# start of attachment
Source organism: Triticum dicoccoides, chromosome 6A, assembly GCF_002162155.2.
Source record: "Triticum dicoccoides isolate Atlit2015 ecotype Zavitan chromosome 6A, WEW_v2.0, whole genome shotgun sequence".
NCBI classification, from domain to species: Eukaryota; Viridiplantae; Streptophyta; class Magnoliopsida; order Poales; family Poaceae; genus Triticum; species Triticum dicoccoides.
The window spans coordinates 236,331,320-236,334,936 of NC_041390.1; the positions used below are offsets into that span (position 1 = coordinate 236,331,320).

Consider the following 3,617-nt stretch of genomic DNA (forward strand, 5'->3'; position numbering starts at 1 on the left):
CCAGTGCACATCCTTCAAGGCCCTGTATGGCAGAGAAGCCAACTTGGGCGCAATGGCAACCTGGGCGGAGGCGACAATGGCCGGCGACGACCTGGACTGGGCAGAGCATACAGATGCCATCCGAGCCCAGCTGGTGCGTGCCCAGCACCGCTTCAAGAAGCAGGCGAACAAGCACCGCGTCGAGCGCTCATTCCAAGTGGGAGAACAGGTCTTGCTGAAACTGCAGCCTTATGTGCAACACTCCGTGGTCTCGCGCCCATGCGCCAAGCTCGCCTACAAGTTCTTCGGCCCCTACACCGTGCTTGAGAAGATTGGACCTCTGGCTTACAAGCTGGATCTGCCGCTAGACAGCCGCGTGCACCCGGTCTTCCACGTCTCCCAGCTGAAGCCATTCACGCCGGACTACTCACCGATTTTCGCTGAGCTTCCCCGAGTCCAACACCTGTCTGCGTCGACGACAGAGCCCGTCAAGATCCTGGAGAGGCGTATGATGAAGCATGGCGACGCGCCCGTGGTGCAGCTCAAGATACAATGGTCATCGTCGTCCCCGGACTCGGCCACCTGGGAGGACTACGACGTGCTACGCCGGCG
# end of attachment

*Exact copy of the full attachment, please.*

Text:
Source organism: Triticum dicoccoides, chromosome 6A, assembly GCF_002162155.2.
Source record: "Triticum dicoccoides isolate Atlit2015 ecotype Zavitan chromosome 6A, WEW_v2.0, whole genome shotgun sequence".
NCBI classification, from domain to species: Eukaryota; Viridiplantae; Streptophyta; class Magnoliopsida; order Poales; family Poaceae; genus Triticum; species Triticum dicoccoides.
The window spans coordinates 236,331,320-236,334,936 of NC_041390.1; the positions used below are offsets into that span (position 1 = coordinate 236,331,320).

Consider the following 3,617-nt stretch of genomic DNA (forward strand, 5'->3'; position numbering starts at 1 on the left):
CCAGTGCACATCCTTCAAGGCCCTGTATGGCAGAGAAGCCAACTTGGGCGCAATGGCAACCTGGGCGGAGGCGACAATGGCCGGCGACGACCTGGACTGGGCAGAGCATACAGATGCCATCCGAGCCCAGCTGGTGCGTGCCCAGCACCGCTTCAAGAAGCAGGCGAACAAGCACCGCGTCGAGCGCTCATTCCAAGTGGGAGAACAGGTCTTGCTGAAACTGCAGCCTTATGTGCAACACTCCGTGGTCTCGCGCCCATGCGCCAAGCTCGCCTACAAGTTCTTCGGCCCCTACACCGTGCTTGAGAAGATTGGACCTCTGGCTTACAAGCTGGATCTGCCGCTAGACAGCCGCGTGCACCCGGTCTTCCACGTCTCCCAGCTGAAGCCATTCACGCCGGACTACTCACCGATTTTCGCTGAGCTTCCCCGAGTCCAACACCTGTCTGCGTCGACGACAGAGCCCGTCAAGATCCTGGAGAGGCGTATGATGAAGCATGGCGACGCGCCCGTGGTGCAGCTCAAGATACAATGGTCATCGTCGTCCCCGGACTCGGCCACCTGGGAGGACTACGACGTGCTACGCCGGCG